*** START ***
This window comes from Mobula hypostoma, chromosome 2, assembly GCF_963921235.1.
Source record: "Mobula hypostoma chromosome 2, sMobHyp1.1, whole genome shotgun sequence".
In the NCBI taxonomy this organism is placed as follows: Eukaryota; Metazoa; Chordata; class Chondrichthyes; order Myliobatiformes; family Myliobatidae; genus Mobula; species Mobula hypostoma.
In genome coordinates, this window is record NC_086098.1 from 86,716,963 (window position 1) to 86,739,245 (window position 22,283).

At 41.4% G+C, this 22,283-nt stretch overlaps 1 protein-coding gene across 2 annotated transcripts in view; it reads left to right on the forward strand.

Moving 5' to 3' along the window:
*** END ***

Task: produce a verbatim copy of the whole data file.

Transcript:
This window comes from Mobula hypostoma, chromosome 2, assembly GCF_963921235.1.
Source record: "Mobula hypostoma chromosome 2, sMobHyp1.1, whole genome shotgun sequence".
In the NCBI taxonomy this organism is placed as follows: Eukaryota; Metazoa; Chordata; class Chondrichthyes; order Myliobatiformes; family Myliobatidae; genus Mobula; species Mobula hypostoma.
In genome coordinates, this window is record NC_086098.1 from 86,716,963 (window position 1) to 86,739,245 (window position 22,283).

At 41.4% G+C, this 22,283-nt stretch overlaps 1 protein-coding gene across 2 annotated transcripts in view; it reads left to right on the forward strand.

Moving 5' to 3' along the window: